Despite its heroic efforts to appear as an American (or possibly English!) production, this historical thriller manages little more than to lull its audience gently to sleep with its slow and tedious story development. Proceedings are assembled in a flat, lifeless package by writer-director Henry Wilson (real name, Gino Mangini). Most of the time, the notion of a supernatural killer is almost entirely irrelevant, and the emphasis is placed instead on the less than riveting romantic entanglements of the main characters. The fact that Kendall gets banged up for trespassing on Tempestini’s property is a curious way to place him in the crosshairs of Inspector Rossi and only serves as an excuse to bring him into the frame as the possible killer. In the end, things are tied up in a hasty and incredibly lame conclusion that hasn’t been foreshadowed in any way and completely fails to convince.

The young Kendall went onto become quite the stalwart of European Cult Cinema over the following couple of decades. He’d already played the thankless ‘handsome hero’ role in Mario Bava’s creepy, gothic horror ‘The Whip and the Body’ (1963) and was only two years away from his first appearance as agent Joe Walker in the ‘Kommissar X’ series of Eurospy films. He also took time out to appear as one of ‘The Three Fantastic Supermen’ (1967) and as Western gunman Django in ‘Django Defies Sartana’ (1970). Further roles followed for Spanish director Amando de Ossorio in ‘The Loreley’s Grasp’ (1972) and ‘Blind Dead’ sequel ‘Return of the Evil Dead/El ataque de los muertos sin ojos’ (1972). There was also cheap and cheerful ‘King Kong’ knock-off ‘Yeti: Giant of the 20th Century’ (1977).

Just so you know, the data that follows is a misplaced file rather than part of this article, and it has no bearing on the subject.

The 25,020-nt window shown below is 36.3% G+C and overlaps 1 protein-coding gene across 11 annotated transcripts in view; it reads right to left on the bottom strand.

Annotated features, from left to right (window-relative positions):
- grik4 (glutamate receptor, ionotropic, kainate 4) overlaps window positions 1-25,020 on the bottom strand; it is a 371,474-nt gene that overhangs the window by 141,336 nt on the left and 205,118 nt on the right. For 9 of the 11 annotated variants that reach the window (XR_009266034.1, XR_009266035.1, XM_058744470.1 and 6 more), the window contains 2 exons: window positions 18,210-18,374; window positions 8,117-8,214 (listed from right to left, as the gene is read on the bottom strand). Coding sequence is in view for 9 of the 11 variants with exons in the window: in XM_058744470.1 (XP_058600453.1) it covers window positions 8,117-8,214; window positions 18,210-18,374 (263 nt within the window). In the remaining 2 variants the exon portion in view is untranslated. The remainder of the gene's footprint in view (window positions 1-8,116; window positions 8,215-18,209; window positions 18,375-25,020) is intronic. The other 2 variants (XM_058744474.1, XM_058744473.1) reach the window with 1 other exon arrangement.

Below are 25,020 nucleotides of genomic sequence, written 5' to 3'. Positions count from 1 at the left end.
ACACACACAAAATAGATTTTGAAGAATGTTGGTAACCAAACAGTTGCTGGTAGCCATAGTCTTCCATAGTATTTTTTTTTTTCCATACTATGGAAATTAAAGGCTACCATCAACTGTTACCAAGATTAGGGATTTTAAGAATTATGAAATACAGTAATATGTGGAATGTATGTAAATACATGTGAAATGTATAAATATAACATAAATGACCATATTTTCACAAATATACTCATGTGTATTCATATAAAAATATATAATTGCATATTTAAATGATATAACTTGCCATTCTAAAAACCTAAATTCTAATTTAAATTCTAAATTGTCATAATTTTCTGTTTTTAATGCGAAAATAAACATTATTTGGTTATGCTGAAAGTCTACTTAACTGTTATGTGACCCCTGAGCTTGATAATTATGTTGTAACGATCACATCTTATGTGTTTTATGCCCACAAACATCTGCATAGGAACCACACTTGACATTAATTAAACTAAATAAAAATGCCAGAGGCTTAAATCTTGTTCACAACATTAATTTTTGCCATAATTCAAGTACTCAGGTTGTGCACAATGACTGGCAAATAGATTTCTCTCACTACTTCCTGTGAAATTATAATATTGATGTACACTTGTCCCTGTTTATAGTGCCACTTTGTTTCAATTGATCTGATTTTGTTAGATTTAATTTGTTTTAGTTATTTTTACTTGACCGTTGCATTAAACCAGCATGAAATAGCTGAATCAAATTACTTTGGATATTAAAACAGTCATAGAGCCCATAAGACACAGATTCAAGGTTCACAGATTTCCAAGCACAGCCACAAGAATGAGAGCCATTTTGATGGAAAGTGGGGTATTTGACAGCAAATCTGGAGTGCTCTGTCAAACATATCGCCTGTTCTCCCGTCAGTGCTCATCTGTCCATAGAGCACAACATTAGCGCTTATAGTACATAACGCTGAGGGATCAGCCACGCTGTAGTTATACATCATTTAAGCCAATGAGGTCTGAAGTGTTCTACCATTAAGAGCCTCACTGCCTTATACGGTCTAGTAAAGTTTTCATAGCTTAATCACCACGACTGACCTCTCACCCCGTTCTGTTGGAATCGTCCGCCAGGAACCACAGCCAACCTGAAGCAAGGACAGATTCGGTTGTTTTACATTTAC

La jena di Londra/The Hyena of London (1964)

‘You mean I’m stuck in stuff like this for the rest of my career?’

Elsewhere in the cast, there’s a welcome appearance by Luciano Pigozzi, playing a servant, and well on his way to assembling a credit list of Cult Cinema titles unrivalled by almost everyone in the business. Dantes also turned up in a supporting role in Mario Bava’s seminal ‘Blood and Black Lace’ (1964). Although she and Martin seem to be the only members of the cast not hiding behind Anglicised pseudonyms, the two actresses managed less than a dozen screen credits between them and, with no biographical information available, it’s quite probable that both of them were Italian as well.

It’s is hard to stir up much enthusiasm for a film where so little happens and, by the time the film limps to its weak conclusion, most of the audience are likely to have checked out.

Blood and Black Lace/6 donne per l’assassino (1964)

Blood and Black Lace (1964)Guaranteed! The 8 greatest shocks ever filmed!’

A young model is brutally slain by a masked killer in the grounds of a major fashion house on a stormy night. Without an obvious motive for the crime, the police investigation flounders, but then another girl is killed. Is the culprit a crazed psychopath or is there something more behind the murders? It seems that everyone involved has got something to hide …

Massively influential horror thriller from Italian director Mario Bava which has rightly earned the status of a cult classic. The avalanche of Giallo thrillers that dominated the Italian film industry until the mid-1970s may have been unleashed by Dario Argento’s ‘The Bird with the Crystal Plumage’ (1969), but his debt to this film is clear. Its fingerprints are also all over the American slasher craze of the early 1980s, even if those films are painfully simplistic by comparison.

There are dark secrets aplenty at the fashion house owned by Contessa Cristiana (Eva Bartok) and managed by her lover, Massimo (Cameron Mitchell). The killing of top model Isabella (Francesca Ungaro) ignites a whirlwind of murder, violence and death. Next to go is blonde bombshell Nicole (Arianna Gorini) who has the misfortune to discovers Ungaro’s diary and is killed at the antique shop of her drug-addicted lover, Franco (the excellent Dante DiPaolo).